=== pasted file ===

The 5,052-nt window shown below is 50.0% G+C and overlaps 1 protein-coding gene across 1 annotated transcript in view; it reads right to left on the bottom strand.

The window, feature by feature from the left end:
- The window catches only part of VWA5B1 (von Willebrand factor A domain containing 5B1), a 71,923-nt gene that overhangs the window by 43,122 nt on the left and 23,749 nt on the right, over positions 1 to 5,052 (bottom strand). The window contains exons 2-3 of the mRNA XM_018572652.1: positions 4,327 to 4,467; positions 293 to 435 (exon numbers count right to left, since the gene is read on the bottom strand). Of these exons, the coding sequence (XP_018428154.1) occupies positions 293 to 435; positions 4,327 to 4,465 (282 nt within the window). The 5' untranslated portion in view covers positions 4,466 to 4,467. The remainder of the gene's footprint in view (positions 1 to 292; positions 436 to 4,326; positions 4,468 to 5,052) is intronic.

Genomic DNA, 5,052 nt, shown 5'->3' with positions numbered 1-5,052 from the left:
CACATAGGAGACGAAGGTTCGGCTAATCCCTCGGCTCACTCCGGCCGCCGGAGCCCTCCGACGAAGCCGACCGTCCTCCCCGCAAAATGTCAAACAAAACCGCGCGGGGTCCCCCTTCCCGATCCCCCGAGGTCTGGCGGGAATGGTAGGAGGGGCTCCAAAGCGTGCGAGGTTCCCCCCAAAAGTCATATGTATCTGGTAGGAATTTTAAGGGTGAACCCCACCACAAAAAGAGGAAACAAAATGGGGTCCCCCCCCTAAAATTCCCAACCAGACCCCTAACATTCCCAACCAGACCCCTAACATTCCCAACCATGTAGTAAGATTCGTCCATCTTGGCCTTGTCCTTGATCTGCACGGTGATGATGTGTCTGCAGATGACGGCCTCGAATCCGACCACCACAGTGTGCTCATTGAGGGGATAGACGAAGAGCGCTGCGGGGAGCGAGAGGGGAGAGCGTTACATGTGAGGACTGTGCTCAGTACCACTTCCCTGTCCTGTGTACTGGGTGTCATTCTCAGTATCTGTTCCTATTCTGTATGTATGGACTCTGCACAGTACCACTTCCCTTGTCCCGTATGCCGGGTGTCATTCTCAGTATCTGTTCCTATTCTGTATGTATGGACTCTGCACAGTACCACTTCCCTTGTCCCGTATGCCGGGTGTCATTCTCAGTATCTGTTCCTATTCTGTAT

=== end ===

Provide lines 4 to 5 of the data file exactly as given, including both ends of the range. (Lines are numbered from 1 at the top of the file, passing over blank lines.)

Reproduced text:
Genomic DNA, 5,052 nt, shown 5'->3' with positions numbered 1-5,052 from the left:
CACATAGGAGACGAAGGTTCGGCTAATCCCTCGGCTCACTCCGGCCGCCGGAGCCCTCCGACGAAGCCGACCGTCCTCCCCGCAAAATGTCAAACAAAACCGCGCGGGGTCCCCCTTCCCGATCCCCCGAGGTCTGGCGGGAATGGTAGGAGGGGCTCCAAAGCGTGCGAGGTTCCCCCCAAAAGTCATATGTATCTGGTAGGAATTTTAAGGGTGAACCCCACCACAAAAAGAGGAAACAAAATGGGGTCCCCCCCCTAAAATTCCCAACCAGACCCCTAACATTCCCAACCAGACCCCTAACATTCCCAACCATGTAGTAAGATTCGTCCATCTTGGCCTTGTCCTTGATCTGCACGGTGATGATGTGTCTGCAGATGACGGCCTCGAATCCGACCACCACAGTGTGCTCATTGAGGGGATAGACGAAGAGCGCTGCGGGGAGCGAGAGGGGAGAGCGTTACATGTGAGGACTGTGCTCAGTACCACTTCCCTGTCCTGTGTACTGGGTGTCATTCTCAGTATCTGTTCCTATTCTGTATGTATGGACTCTGCACAGTACCACTTCCCTTGTCCCGTATGCCGGGTGTCATTCTCAGTATCTGTTCCTATTCTGTATGTATGGACTCTGCACAGTACCACTTCCCTTGTCCCGTATGCCGGGTGTCATTCTCAGTATCTGTTCCTATTCTGTAT